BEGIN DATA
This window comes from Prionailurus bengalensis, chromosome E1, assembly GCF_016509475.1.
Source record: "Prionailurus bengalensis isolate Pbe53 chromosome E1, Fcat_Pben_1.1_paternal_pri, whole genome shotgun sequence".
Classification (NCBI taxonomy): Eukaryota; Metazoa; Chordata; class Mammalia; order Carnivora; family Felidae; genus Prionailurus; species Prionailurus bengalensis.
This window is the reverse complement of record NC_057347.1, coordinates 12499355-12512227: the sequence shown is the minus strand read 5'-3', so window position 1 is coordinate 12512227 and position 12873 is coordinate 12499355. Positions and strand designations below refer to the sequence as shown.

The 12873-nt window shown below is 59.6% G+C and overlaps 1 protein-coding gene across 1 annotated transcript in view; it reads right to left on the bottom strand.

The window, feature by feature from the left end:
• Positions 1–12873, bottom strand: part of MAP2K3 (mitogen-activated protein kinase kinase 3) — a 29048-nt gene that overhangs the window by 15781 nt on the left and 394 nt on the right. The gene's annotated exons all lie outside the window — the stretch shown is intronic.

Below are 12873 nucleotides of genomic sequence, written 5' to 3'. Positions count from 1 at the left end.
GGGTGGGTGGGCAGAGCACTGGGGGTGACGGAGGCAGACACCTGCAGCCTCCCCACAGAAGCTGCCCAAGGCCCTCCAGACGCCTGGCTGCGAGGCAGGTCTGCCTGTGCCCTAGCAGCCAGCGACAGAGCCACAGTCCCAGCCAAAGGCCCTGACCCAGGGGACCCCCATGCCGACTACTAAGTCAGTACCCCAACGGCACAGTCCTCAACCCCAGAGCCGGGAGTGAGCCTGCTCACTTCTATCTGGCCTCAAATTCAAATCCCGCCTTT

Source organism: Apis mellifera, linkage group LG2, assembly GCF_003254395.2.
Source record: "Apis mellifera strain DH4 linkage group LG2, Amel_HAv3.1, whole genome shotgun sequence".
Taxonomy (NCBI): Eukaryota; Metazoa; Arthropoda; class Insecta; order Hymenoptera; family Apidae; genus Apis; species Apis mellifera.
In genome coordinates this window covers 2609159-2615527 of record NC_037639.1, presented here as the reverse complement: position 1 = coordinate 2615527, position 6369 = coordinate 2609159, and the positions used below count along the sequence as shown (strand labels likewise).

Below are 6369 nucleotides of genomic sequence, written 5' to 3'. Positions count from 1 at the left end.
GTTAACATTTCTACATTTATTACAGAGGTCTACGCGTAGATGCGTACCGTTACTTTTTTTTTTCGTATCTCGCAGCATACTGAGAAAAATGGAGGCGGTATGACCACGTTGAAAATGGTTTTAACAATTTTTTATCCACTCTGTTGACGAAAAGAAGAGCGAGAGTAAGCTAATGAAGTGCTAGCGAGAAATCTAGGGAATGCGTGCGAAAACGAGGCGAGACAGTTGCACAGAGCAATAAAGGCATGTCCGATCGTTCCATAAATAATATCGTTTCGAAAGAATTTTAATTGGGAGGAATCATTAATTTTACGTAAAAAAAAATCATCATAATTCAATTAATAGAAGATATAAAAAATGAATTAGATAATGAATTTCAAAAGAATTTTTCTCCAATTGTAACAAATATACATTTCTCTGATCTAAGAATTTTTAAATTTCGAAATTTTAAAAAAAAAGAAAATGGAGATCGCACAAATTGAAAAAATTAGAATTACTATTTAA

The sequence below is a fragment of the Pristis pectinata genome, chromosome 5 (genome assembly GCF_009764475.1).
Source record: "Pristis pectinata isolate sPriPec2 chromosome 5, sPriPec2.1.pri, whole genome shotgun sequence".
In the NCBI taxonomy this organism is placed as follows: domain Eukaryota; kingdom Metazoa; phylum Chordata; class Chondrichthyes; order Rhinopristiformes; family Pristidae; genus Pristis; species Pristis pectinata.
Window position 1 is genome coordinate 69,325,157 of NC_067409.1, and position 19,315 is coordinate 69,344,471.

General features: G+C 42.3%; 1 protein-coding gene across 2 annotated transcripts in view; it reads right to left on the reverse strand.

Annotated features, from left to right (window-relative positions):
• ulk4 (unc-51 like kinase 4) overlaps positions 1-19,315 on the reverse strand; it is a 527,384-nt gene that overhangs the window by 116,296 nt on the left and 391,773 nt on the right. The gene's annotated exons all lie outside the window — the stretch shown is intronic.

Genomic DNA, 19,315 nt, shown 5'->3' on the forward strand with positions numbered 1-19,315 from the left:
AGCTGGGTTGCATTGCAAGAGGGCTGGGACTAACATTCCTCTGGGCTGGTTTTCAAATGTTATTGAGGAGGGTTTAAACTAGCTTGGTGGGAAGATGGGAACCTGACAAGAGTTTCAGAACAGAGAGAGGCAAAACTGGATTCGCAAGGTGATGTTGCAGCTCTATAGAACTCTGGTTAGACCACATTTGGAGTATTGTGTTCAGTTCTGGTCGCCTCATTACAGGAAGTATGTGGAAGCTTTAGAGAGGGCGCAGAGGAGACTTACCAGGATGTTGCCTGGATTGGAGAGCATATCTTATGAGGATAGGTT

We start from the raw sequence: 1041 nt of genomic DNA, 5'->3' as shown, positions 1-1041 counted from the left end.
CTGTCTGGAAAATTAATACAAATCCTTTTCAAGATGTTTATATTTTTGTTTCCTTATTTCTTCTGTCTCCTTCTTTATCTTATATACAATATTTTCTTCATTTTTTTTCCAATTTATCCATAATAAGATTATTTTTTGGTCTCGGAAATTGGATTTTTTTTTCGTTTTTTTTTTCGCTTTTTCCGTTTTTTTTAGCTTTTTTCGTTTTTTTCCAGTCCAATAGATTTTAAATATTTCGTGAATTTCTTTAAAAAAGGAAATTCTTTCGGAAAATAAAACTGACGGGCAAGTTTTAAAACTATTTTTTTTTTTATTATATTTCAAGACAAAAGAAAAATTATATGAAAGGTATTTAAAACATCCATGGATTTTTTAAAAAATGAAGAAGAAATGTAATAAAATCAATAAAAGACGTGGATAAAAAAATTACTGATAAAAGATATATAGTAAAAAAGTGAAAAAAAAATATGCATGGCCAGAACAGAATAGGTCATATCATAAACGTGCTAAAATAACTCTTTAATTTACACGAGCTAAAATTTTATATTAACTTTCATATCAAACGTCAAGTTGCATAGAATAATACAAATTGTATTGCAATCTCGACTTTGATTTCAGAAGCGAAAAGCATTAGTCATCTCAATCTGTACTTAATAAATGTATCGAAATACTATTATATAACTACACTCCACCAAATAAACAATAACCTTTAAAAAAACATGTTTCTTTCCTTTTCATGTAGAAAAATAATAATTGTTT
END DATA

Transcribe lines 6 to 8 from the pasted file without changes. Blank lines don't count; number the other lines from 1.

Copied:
The window, feature by feature from the left end:
• Positions 1–12873, bottom strand: part of MAP2K3 (mitogen-activated protein kinase kinase 3) — a 29048-nt gene that overhangs the window by 15781 nt on the left and 394 nt on the right. The gene's annotated exons all lie outside the window — the stretch shown is intronic.

Below are 12873 nucleotides of genomic sequence, written 5' to 3'. Positions count from 1 at the left end.